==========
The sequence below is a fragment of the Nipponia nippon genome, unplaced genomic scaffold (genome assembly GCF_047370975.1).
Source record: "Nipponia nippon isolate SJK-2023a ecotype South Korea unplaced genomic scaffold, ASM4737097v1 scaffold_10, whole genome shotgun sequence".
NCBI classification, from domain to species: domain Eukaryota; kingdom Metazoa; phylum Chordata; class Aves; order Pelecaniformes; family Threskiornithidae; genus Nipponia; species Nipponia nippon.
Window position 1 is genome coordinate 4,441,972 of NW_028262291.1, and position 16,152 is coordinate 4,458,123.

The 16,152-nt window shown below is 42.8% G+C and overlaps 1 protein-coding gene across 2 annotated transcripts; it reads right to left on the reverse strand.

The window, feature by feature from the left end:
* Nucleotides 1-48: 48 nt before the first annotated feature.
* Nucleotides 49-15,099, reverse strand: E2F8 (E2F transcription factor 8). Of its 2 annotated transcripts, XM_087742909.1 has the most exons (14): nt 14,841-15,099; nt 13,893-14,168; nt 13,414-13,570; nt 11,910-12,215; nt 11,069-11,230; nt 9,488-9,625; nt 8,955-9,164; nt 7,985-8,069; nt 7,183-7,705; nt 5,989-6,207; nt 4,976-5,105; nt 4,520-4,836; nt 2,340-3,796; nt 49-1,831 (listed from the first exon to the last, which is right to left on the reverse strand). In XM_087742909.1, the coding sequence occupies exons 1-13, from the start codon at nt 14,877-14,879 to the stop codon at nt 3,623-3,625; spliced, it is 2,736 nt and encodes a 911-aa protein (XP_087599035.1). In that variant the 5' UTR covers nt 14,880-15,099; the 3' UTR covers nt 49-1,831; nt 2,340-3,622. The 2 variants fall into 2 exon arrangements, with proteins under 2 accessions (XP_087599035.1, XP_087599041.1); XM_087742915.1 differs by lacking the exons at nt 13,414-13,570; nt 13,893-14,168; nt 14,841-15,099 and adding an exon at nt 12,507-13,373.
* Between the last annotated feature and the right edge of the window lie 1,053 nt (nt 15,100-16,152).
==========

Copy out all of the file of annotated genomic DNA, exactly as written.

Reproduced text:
The sequence below is a fragment of the Nipponia nippon genome, unplaced genomic scaffold (genome assembly GCF_047370975.1).
Source record: "Nipponia nippon isolate SJK-2023a ecotype South Korea unplaced genomic scaffold, ASM4737097v1 scaffold_10, whole genome shotgun sequence".
NCBI classification, from domain to species: domain Eukaryota; kingdom Metazoa; phylum Chordata; class Aves; order Pelecaniformes; family Threskiornithidae; genus Nipponia; species Nipponia nippon.
Window position 1 is genome coordinate 4,441,972 of NW_028262291.1, and position 16,152 is coordinate 4,458,123.

The 16,152-nt window shown below is 42.8% G+C and overlaps 1 protein-coding gene across 2 annotated transcripts; it reads right to left on the reverse strand.

The window, feature by feature from the left end:
* Nucleotides 1-48: 48 nt before the first annotated feature.
* Nucleotides 49-15,099, reverse strand: E2F8 (E2F transcription factor 8). Of its 2 annotated transcripts, XM_087742909.1 has the most exons (14): nt 14,841-15,099; nt 13,893-14,168; nt 13,414-13,570; nt 11,910-12,215; nt 11,069-11,230; nt 9,488-9,625; nt 8,955-9,164; nt 7,985-8,069; nt 7,183-7,705; nt 5,989-6,207; nt 4,976-5,105; nt 4,520-4,836; nt 2,340-3,796; nt 49-1,831 (listed from the first exon to the last, which is right to left on the reverse strand). In XM_087742909.1, the coding sequence occupies exons 1-13, from the start codon at nt 14,877-14,879 to the stop codon at nt 3,623-3,625; spliced, it is 2,736 nt and encodes a 911-aa protein (XP_087599035.1). In that variant the 5' UTR covers nt 14,880-15,099; the 3' UTR covers nt 49-1,831; nt 2,340-3,622. The 2 variants fall into 2 exon arrangements, with proteins under 2 accessions (XP_087599035.1, XP_087599041.1); XM_087742915.1 differs by lacking the exons at nt 13,414-13,570; nt 13,893-14,168; nt 14,841-15,099 and adding an exon at nt 12,507-13,373.
* Between the last annotated feature and the right edge of the window lie 1,053 nt (nt 15,100-16,152).